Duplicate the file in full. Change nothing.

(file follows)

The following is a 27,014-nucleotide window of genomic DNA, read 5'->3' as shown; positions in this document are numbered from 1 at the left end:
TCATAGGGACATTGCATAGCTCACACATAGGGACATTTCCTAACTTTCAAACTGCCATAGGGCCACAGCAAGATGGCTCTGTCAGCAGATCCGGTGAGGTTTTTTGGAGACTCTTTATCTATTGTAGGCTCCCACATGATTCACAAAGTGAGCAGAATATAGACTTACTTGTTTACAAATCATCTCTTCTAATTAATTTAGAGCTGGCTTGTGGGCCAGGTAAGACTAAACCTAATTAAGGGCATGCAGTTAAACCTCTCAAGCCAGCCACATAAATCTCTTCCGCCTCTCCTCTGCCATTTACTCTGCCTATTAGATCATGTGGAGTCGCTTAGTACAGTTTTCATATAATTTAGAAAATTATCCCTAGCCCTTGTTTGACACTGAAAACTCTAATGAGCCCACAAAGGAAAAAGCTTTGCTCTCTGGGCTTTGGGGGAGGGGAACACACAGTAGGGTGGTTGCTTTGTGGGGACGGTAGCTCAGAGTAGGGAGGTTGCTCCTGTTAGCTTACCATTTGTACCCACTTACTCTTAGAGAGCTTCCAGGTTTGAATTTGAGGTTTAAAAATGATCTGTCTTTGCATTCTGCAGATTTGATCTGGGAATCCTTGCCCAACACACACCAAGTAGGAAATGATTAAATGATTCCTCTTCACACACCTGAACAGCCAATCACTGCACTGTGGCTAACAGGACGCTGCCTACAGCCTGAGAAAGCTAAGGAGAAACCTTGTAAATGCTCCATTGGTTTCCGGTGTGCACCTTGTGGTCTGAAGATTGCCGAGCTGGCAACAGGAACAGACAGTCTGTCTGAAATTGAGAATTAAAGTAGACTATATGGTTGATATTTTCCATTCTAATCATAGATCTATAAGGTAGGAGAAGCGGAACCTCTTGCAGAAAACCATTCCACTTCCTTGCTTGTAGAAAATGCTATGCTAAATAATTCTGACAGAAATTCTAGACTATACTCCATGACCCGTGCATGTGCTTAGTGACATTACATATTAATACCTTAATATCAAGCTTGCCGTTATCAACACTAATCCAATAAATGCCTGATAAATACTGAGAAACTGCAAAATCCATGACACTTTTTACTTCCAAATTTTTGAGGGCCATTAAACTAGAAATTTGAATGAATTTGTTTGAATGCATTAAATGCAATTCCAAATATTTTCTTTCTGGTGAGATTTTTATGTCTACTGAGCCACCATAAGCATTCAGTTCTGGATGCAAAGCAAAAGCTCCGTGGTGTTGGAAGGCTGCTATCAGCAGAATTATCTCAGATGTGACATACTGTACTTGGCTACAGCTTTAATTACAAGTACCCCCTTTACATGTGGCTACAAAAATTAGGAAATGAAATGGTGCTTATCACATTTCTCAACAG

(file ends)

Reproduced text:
The following is a 27,014-nucleotide window of genomic DNA, read 5'->3' as shown; positions in this document are numbered from 1 at the left end:
TCATAGGGACATTGCATAGCTCACACATAGGGACATTTCCTAACTTTCAAACTGCCATAGGGCCACAGCAAGATGGCTCTGTCAGCAGATCCGGTGAGGTTTTTTGGAGACTCTTTATCTATTGTAGGCTCCCACATGATTCACAAAGTGAGCAGAATATAGACTTACTTGTTTACAAATCATCTCTTCTAATTAATTTAGAGCTGGCTTGTGGGCCAGGTAAGACTAAACCTAATTAAGGGCATGCAGTTAAACCTCTCAAGCCAGCCACATAAATCTCTTCCGCCTCTCCTCTGCCATTTACTCTGCCTATTAGATCATGTGGAGTCGCTTAGTACAGTTTTCATATAATTTAGAAAATTATCCCTAGCCCTTGTTTGACACTGAAAACTCTAATGAGCCCACAAAGGAAAAAGCTTTGCTCTCTGGGCTTTGGGGGAGGGGAACACACAGTAGGGTGGTTGCTTTGTGGGGACGGTAGCTCAGAGTAGGGAGGTTGCTCCTGTTAGCTTACCATTTGTACCCACTTACTCTTAGAGAGCTTCCAGGTTTGAATTTGAGGTTTAAAAATGATCTGTCTTTGCATTCTGCAGATTTGATCTGGGAATCCTTGCCCAACACACACCAAGTAGGAAATGATTAAATGATTCCTCTTCACACACCTGAACAGCCAATCACTGCACTGTGGCTAACAGGACGCTGCCTACAGCCTGAGAAAGCTAAGGAGAAACCTTGTAAATGCTCCATTGGTTTCCGGTGTGCACCTTGTGGTCTGAAGATTGCCGAGCTGGCAACAGGAACAGACAGTCTGTCTGAAATTGAGAATTAAAGTAGACTATATGGTTGATATTTTCCATTCTAATCATAGATCTATAAGGTAGGAGAAGCGGAACCTCTTGCAGAAAACCATTCCACTTCCTTGCTTGTAGAAAATGCTATGCTAAATAATTCTGACAGAAATTCTAGACTATACTCCATGACCCGTGCATGTGCTTAGTGACATTACATATTAATACCTTAATATCAAGCTTGCCGTTATCAACACTAATCCAATAAATGCCTGATAAATACTGAGAAACTGCAAAATCCATGACACTTTTTACTTCCAAATTTTTGAGGGCCATTAAACTAGAAATTTGAATGAATTTGTTTGAATGCATTAAATGCAATTCCAAATATTTTCTTTCTGGTGAGATTTTTATGTCTACTGAGCCACCATAAGCATTCAGTTCTGGATGCAAAGCAAAAGCTCCGTGGTGTTGGAAGGCTGCTATCAGCAGAATTATCTCAGATGTGACATACTGTACTTGGCTACAGCTTTAATTACAAGTACCCCCTTTACATGTGGCTACAAAAATTAGGAAATGAAATGGTGCTTATCACATTTCTCAACAG